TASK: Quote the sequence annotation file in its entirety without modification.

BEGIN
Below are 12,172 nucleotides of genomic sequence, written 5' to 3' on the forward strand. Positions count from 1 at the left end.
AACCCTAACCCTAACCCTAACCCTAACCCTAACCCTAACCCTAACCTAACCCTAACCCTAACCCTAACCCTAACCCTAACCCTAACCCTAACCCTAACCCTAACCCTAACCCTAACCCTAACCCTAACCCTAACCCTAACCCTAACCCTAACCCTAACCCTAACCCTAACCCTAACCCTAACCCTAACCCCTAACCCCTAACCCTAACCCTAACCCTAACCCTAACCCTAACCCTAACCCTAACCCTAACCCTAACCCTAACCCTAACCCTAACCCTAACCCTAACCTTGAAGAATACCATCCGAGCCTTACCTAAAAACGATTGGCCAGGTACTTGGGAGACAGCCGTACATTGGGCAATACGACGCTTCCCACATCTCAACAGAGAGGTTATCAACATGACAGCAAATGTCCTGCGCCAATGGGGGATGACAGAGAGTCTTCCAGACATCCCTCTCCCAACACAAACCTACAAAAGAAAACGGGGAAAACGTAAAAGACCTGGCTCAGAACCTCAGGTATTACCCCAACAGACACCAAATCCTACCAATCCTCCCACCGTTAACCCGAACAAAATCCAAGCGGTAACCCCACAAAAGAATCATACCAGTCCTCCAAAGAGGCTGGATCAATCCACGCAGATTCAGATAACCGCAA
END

Below are 12,172 nucleotides of genomic sequence, written 5' to 3' on the forward strand. Positions count from 1 at the left end.
AACCCTAACCCTAACCCTAACCCTAACCCTAACCCTAACCCTAACCTAACCCTAACCCTAACCCTAACCCTAACCCTAACCCTAACCCTAACCCTAACCCTAACCCTAACCCTAACCCTAACCCTAACCCTAACCCTAACCCTAACCCTAACCCTAACCCTAACCCTAACCCTAACCCTAACCCTAACCCCTAACCCCTAACCCTAACCCTAACCCTAACCCTAACCCTAACCCTAACCCTAACCCTAACCCTAACCCTAACCCTAACCCTAACCCTAACCCTAACCTTGAAGAATACCATCCGAGCCTTACCTAAAAACGATTGGCCAGGTACTTGGGAGACAGCCGTACATTGGGCAATACGACGCTTCCCACATCTCAACAGAGAGGTTATCAACATGACAGCAAATGTCCTGCGCCAATGGGGGATGACAGAGAGTCTTCCAGACATCCCTCTCCCAACACAAACCTACAAAAGAAAACGGGGAAAACGTAAAAGACCTGGCTCAGAACCTCAGGTATTACCCCAACAGACACCAAATCCTACCAATCCTCCCACCGTTAACCCGAACAAAATCCAAGCGGTAACCCCACAAAAGAATCATACCAGTCCTCCAAAGAGGCTGGATCAATCCACGCAGATTCAGATAACCGCAA